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In pursuit of power – the lowdown on Safa’s three presidential candidates

From left: Danny Jordaan. (Photo: Sydney Seshibedi / Gallo Images) | Safa vice-president Ria Ledwaba. (Photo: Lefty Shivambu / Gallo Images) | Safa presidential candidate Solly Mohlabeng. (Photo: Lefty Shivambu / Gallo Images)

The South African Football Association will hold its elective congress on Saturday, 25 June. Just who are the candidates to lead the association over the next four years?

With the South African Football Association’s (Safa) elective congress just days away, we take a look at the three candidates vying for the position of commander-in-chief: the incumbent, Danny Jordaan, one of his vice-presidents, Ria Ledwaba, and Safa Tshwane president Solly Mohlabeng.

Danny Jordaan

Jordaan, a former mayor of Nelson Mandela Bay in the Eastern Cape, has held the position of president since 2013, when he replaced Kirsten Nematandani. He is vying for a third term in office.

Three years after first being installed in the highest Safa seat, he remained the association’s president, despite ascending to the mayorship position after being elected by the ANC to serve in the role.

During his time in charge of Safa, claims of poor corporate governance, apparent power politics within the organisation, and his alleged dictatorial style have followed Jordaan constantly.

Of course, he has always scoffed at these allegations, including during past appearances before the Department of Sport’s parliamentary oversight committee.

According to him, as he told TimesLIVE recently, there is a democratic process among the members of the national executive committee when decisions are taken within the organisation.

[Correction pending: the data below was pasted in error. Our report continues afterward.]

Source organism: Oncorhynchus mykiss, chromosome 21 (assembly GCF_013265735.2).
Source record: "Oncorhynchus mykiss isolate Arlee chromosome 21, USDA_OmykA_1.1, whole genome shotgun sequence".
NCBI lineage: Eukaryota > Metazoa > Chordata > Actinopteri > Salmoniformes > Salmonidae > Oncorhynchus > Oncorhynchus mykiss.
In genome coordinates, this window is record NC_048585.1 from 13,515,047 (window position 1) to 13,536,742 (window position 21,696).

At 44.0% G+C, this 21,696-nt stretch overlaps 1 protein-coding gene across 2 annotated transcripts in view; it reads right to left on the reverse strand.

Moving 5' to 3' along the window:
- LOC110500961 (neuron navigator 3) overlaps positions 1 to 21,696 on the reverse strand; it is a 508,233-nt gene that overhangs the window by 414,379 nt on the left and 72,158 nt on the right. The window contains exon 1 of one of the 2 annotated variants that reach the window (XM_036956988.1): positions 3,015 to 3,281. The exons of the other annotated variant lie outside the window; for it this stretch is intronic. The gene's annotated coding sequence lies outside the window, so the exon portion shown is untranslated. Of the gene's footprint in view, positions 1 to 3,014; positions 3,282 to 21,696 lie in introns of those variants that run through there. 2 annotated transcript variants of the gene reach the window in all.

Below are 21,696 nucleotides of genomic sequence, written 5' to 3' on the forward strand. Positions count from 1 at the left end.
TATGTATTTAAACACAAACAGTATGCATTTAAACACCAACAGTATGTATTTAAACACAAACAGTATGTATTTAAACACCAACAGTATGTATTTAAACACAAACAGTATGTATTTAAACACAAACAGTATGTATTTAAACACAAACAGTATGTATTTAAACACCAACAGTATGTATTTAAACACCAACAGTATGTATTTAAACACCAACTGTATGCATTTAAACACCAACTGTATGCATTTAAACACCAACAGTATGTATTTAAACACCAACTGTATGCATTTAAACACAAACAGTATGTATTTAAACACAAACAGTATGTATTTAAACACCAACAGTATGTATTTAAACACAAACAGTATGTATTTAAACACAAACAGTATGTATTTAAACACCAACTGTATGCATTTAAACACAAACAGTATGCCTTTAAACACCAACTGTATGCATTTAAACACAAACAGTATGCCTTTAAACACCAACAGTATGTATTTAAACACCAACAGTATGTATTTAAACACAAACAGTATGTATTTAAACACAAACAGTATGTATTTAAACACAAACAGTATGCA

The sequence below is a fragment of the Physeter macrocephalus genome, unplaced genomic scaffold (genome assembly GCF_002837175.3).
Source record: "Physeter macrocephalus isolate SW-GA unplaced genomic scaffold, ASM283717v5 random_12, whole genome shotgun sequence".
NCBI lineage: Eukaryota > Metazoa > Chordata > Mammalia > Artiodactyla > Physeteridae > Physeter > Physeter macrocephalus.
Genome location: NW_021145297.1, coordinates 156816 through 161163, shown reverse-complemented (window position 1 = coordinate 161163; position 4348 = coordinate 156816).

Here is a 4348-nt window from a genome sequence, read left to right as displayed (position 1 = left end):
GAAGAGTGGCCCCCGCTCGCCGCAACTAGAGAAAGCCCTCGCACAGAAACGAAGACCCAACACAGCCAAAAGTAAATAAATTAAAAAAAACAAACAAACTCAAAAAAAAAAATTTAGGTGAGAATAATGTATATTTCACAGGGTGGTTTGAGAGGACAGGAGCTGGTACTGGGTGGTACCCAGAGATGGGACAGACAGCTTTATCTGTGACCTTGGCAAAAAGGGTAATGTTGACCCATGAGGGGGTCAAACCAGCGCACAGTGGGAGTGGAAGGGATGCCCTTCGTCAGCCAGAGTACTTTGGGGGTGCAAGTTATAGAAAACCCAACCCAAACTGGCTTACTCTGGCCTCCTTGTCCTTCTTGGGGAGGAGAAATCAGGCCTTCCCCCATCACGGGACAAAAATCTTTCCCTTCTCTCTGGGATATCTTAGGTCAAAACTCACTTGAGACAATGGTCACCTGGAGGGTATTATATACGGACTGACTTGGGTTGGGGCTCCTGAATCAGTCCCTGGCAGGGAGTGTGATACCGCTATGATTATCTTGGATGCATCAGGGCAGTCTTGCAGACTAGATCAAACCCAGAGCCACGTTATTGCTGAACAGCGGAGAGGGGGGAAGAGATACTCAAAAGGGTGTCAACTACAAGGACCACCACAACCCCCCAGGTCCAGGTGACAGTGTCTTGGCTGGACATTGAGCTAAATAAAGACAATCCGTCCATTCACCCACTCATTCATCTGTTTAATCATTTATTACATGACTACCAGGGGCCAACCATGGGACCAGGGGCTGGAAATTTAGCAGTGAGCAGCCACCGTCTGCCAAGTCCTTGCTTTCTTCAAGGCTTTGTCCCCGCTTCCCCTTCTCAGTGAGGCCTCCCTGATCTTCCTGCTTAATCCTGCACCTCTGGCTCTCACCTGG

“If you want to amend the statutes you need to have two-thirds majority. In other words, two-thirds of the members must agree to any change of the statutes,” said the 70-year-old, dismissing claims that he has turned the association into his fiefdom.  

During his time in charge of Safa, claims of poor corporate governance, apparent power politics within the organisation, and his alleged dictatorial style have followed Danny Jordaan constantly. (Photo: Sydney Seshibedi / Gallo Images)

In spite of Jordaan’s assertion, it cannot be denied that Safa’s public image has taken a knock in recent years, while the regression of the senior national men’s football team, Bafana Bafana, has not helped either.  

Nevertheless, women’s football in the country has made strides during his reign, albeit in keeping with global trends as the sport continues its upward trajectory.

A women’s national football league 10 years in the making launched in 2019, the year Banyana Banyana qualified for the FIFA World Cup for the first time.

Ria Ledwaba

The experienced football administrator has been vice-president and on the national executive committee (NEC) for the past few years. She is famously known for forming and running the defunct Ria Stars, who campaigned in the Premier Soccer League at the turn of the millennium.

She ascended to the position of one of Jordaan’s four vice-presidents in 2018 – the first woman to hold the position in Safa’s history.  

Ledwaba was removed as vice-president in 2020, alongside Jordaan critic Gay Mokoena. But she fought back and was reinstated in the same year.